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tv   BBC News  BBC News  November 14, 2021 2:00pm-2:31pm GMT

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this is bbc news. i'm lukwesa burak. the latest headlines at 2pm: the queen misses the remembrance day service in central london, after spraining her back. buckingham palace said she was disappointed not to attend. bell tolls other members of the royal familyjoin the nation, in falling silent at the cenotaph, and around the country, to remember those who have died in past conflicts. also today, a new climate deal is struck in glasgow, but experts warn the promises still aren't enough to limit global warming to 1.5 degrees. the home secretary, priti patel, will meet her french counterpart this week, as the uk increases pressure on france to stop migrants crossing the channel. # so if you want the truth...
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silence. and an emotional couple's choice dance in strictly — as rose and giovanni pay tribute to the deaf community. good afternoon. the queen was unable to attend today's remembrance sunday service at the cenotaph in london. buckingham palace said she had sprained her back and it was with "great regret" that she wasn't able to be there. the palace had previously said it was the queen's "firm intention" to attend the service, after taking time away from her duties for health reasons. our royal correspondent, nicholas witchell, reports.
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it was the customary cenotaph commemoration, after the limitations last year caused by the pandemic. there was, though, one notable absentee. the queen did not, as had been expected, take her place on a balcony overlooking the cenotaph. according to buckingham palace, she had sprained her back. she continues to rest at windsor. the prince of wales led other senior members of the royal family to their places at the cenotaph, in readiness for the two—minute silence observed in whitehall and at ceremonies around the country. big ben chimes the hour.
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music: last post. after the two—minute silence, and the sounding of the last post in whitehall by royal marine buglers, the prince of wales placed the queen's wreath of red poppies against the cenotaph's northern
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face, in tribute to those from britain and the commonwealth who lost their lives in the world wars and more recent conflicts. then, after the official wreath—laying, it was the return of the veterans�* march—past. the former servicemen and women, denied the chance to be at the cenotaph last year, paying their own tributes to former colleagues. the head of state had been absent — a matter of great regret, we are told, to her and to those who were on parade. and nicholas has been explaining more about the decision that led to the queen not attending today's remembrance service at the cenotaph. we rely, as ever, on what buckingham palace tells us. they say that she sprained her back recently. they say it is unconnected to the advice from the royal doctors three weeks ago that she should rest, it is unconnected to the hospital tests, of course, that she underwent. we understand that she was deeply disappointed to have to miss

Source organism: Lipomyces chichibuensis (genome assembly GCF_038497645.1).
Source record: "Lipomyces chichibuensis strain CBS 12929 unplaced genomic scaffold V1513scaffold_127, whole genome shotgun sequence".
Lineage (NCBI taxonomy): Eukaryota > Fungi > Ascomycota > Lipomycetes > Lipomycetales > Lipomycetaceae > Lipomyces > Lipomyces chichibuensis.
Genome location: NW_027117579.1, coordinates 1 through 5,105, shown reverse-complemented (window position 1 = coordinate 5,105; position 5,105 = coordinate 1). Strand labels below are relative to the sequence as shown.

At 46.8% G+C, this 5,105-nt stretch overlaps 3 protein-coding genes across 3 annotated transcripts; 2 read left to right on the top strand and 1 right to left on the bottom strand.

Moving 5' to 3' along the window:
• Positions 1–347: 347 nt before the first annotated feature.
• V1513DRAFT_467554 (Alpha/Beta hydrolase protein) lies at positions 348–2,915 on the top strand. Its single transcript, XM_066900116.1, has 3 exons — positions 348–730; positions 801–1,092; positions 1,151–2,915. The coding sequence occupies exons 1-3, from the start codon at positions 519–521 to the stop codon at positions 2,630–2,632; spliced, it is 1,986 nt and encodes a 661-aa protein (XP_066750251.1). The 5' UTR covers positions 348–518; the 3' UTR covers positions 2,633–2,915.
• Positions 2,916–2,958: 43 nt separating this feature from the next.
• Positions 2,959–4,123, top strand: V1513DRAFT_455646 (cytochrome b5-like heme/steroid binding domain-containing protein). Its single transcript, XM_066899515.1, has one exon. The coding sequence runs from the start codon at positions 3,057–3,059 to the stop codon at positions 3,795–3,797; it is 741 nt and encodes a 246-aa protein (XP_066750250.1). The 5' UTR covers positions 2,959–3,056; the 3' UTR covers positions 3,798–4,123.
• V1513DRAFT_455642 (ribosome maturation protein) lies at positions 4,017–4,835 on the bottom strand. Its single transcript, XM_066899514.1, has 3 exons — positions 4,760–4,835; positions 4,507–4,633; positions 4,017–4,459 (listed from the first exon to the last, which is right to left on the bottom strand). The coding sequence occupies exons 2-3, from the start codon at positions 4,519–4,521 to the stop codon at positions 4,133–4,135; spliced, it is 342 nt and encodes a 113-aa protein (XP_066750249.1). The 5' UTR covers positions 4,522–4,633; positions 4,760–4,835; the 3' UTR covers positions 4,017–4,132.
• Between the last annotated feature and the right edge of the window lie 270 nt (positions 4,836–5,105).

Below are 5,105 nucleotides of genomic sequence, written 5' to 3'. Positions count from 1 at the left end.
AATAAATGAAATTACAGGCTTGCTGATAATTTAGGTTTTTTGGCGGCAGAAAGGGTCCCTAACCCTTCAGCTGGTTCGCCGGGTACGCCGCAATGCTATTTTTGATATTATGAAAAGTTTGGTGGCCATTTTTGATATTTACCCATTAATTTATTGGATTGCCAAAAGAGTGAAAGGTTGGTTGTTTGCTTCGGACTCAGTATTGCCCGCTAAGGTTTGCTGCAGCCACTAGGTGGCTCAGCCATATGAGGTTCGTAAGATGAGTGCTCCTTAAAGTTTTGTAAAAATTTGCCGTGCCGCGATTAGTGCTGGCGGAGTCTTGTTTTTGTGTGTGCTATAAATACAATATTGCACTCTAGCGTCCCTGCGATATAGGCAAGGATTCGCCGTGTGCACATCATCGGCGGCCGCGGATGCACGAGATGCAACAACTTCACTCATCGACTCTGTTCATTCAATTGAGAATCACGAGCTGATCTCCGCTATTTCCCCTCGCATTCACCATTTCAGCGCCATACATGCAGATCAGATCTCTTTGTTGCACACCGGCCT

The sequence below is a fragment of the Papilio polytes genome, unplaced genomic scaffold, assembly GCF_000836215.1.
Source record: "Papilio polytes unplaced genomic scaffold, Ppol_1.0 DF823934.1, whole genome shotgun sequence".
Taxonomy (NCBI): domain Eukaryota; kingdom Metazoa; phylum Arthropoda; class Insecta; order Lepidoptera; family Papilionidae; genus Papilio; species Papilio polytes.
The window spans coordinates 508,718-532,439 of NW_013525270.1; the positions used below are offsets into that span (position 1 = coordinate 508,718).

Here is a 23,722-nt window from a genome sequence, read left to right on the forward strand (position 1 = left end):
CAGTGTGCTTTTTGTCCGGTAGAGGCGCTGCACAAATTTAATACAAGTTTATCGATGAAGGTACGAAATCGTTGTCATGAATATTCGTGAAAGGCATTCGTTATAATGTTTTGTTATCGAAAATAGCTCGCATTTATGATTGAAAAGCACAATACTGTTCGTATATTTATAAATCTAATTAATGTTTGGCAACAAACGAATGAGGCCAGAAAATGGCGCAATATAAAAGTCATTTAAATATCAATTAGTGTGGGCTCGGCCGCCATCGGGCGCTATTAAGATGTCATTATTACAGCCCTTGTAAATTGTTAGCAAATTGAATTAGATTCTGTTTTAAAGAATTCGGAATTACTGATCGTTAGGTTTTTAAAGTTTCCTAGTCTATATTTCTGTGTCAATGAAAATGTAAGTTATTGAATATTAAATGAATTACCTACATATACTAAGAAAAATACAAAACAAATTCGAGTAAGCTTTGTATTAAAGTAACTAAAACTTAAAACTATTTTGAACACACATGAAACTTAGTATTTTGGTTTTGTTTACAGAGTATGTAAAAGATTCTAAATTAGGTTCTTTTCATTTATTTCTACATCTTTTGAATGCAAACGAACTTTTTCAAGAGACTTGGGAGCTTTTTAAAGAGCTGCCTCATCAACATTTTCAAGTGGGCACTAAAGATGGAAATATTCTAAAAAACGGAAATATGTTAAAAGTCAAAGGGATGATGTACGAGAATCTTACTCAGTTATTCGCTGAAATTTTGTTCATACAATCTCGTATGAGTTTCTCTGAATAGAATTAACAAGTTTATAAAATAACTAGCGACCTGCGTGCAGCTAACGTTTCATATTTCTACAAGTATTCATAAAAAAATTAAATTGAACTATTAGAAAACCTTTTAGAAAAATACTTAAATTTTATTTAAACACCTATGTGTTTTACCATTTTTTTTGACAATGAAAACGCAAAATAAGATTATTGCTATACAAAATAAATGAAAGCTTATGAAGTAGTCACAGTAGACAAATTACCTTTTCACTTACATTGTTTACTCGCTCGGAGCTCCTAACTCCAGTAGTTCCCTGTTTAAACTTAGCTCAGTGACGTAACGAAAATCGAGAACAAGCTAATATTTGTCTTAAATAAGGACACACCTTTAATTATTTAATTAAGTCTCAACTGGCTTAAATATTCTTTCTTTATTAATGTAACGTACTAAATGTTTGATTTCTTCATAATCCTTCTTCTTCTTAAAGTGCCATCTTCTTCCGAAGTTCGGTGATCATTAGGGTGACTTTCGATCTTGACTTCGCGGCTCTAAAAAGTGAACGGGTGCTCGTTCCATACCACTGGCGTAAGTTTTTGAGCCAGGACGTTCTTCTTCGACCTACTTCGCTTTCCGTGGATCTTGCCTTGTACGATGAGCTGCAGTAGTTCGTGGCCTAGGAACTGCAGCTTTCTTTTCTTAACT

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such a significant event, really, the most solemn duty of the royal year. nobody regrets her absence more deeply than she does, according to one source at the palace. it had, indeed, been herfirm intention to be there, it was one of the reasons she was resting for the past three weeks and the palace said on thursday definitely that she would be there. so, we will have to see what impact this latest health issue will now have on her programme. we understand that she will be continuing with light duties at windsor. the president of the cop26 climate conference, alok sharma, today said that india and china would have to justify themselves to the world's most climate vulnerable countries — after the two nations secured last—minute changes to the climate deal in glasgow. those changes last night controversially ended up softening commitments to reduce the use of coal. our science correspondent, victoria gill, reports.
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hearing no objections, it is so decided. after two weeks of sleepless nights and negotiations over every detail, the glasgow pact on climate change was finally agreed. it was almost derailed at the last moment, as india, backed by china, requested a change, watering down a critical line about phasing out coal. today, cop president alok sharma insisted that this deal was a significant step forward. this is the first time ever that we have got a language about coal in a cop decision. i think that is absolutely historic. but, as i said, at the end of the day, china and india are going to have to explain themselves to the most climate vulnerable countries in the world and you saw the reaction of the climate vulnerable countries to that change. this is the first cop agreement to mention fossilfuels, the very stuff of greenhouse gas emissions. but while prime minister boris johnson had previously talked about glasgow being the beginning of the end of climate change, reacting to this deal, he sounded less certain. we can't kid ourselves,